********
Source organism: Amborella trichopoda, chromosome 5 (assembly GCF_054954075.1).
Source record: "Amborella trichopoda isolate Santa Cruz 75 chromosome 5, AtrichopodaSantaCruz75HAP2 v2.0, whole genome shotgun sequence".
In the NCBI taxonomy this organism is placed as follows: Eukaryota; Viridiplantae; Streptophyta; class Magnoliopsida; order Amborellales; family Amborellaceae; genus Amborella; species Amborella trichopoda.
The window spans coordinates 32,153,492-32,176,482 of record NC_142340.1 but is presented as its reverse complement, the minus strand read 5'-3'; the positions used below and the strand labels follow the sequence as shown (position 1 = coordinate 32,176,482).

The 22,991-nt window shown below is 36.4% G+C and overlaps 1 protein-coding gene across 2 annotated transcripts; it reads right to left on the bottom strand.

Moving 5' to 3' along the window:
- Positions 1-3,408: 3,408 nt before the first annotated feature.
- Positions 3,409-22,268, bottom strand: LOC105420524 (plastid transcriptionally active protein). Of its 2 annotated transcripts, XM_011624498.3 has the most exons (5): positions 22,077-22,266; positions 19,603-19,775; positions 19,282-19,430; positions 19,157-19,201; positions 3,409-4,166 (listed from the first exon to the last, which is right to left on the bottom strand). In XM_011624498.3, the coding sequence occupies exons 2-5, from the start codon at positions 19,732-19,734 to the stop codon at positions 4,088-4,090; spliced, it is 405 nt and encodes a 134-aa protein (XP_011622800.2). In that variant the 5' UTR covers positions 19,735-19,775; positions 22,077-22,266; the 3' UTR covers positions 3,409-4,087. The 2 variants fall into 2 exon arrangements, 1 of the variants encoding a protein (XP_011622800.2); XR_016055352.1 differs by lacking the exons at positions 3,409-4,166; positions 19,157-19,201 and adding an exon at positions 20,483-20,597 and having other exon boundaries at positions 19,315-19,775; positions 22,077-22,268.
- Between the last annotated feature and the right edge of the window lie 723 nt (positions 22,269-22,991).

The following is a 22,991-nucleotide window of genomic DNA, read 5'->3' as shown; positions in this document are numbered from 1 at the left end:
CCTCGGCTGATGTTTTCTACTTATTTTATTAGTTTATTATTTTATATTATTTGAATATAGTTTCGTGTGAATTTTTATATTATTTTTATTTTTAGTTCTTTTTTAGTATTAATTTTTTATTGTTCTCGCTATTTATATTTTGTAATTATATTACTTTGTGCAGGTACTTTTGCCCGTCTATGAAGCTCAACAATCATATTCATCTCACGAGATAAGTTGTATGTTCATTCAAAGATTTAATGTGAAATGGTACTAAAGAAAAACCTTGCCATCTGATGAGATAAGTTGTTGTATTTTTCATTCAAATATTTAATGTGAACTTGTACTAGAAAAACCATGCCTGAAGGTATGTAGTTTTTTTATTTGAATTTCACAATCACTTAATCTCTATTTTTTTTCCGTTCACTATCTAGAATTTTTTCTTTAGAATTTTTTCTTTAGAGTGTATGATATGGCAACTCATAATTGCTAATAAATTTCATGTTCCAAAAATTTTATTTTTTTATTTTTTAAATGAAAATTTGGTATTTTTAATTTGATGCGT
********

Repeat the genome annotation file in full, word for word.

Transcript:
Source organism: Amborella trichopoda, chromosome 5 (assembly GCF_054954075.1).
Source record: "Amborella trichopoda isolate Santa Cruz 75 chromosome 5, AtrichopodaSantaCruz75HAP2 v2.0, whole genome shotgun sequence".
In the NCBI taxonomy this organism is placed as follows: Eukaryota; Viridiplantae; Streptophyta; class Magnoliopsida; order Amborellales; family Amborellaceae; genus Amborella; species Amborella trichopoda.
The window spans coordinates 32,153,492-32,176,482 of record NC_142340.1 but is presented as its reverse complement, the minus strand read 5'-3'; the positions used below and the strand labels follow the sequence as shown (position 1 = coordinate 32,176,482).

The 22,991-nt window shown below is 36.4% G+C and overlaps 1 protein-coding gene across 2 annotated transcripts; it reads right to left on the bottom strand.

Moving 5' to 3' along the window:
- Positions 1-3,408: 3,408 nt before the first annotated feature.
- Positions 3,409-22,268, bottom strand: LOC105420524 (plastid transcriptionally active protein). Of its 2 annotated transcripts, XM_011624498.3 has the most exons (5): positions 22,077-22,266; positions 19,603-19,775; positions 19,282-19,430; positions 19,157-19,201; positions 3,409-4,166 (listed from the first exon to the last, which is right to left on the bottom strand). In XM_011624498.3, the coding sequence occupies exons 2-5, from the start codon at positions 19,732-19,734 to the stop codon at positions 4,088-4,090; spliced, it is 405 nt and encodes a 134-aa protein (XP_011622800.2). In that variant the 5' UTR covers positions 19,735-19,775; positions 22,077-22,266; the 3' UTR covers positions 3,409-4,087. The 2 variants fall into 2 exon arrangements, 1 of the variants encoding a protein (XP_011622800.2); XR_016055352.1 differs by lacking the exons at positions 3,409-4,166; positions 19,157-19,201 and adding an exon at positions 20,483-20,597 and having other exon boundaries at positions 19,315-19,775; positions 22,077-22,268.
- Between the last annotated feature and the right edge of the window lie 723 nt (positions 22,269-22,991).

The following is a 22,991-nucleotide window of genomic DNA, read 5'->3' as shown; positions in this document are numbered from 1 at the left end:
CCTCGGCTGATGTTTTCTACTTATTTTATTAGTTTATTATTTTATATTATTTGAATATAGTTTCGTGTGAATTTTTATATTATTTTTATTTTTAGTTCTTTTTTAGTATTAATTTTTTATTGTTCTCGCTATTTATATTTTGTAATTATATTACTTTGTGCAGGTACTTTTGCCCGTCTATGAAGCTCAACAATCATATTCATCTCACGAGATAAGTTGTATGTTCATTCAAAGATTTAATGTGAAATGGTACTAAAGAAAAACCTTGCCATCTGATGAGATAAGTTGTTGTATTTTTCATTCAAATATTTAATGTGAACTTGTACTAGAAAAACCATGCCTGAAGGTATGTAGTTTTTTTATTTGAATTTCACAATCACTTAATCTCTATTTTTTTTCCGTTCACTATCTAGAATTTTTTCTTTAGAATTTTTTCTTTAGAGTGTATGATATGGCAACTCATAATTGCTAATAAATTTCATGTTCCAAAAATTTTATTTTTTTATTTTTTAAATGAAAATTTGGTATTTTTAATTTGATGCGT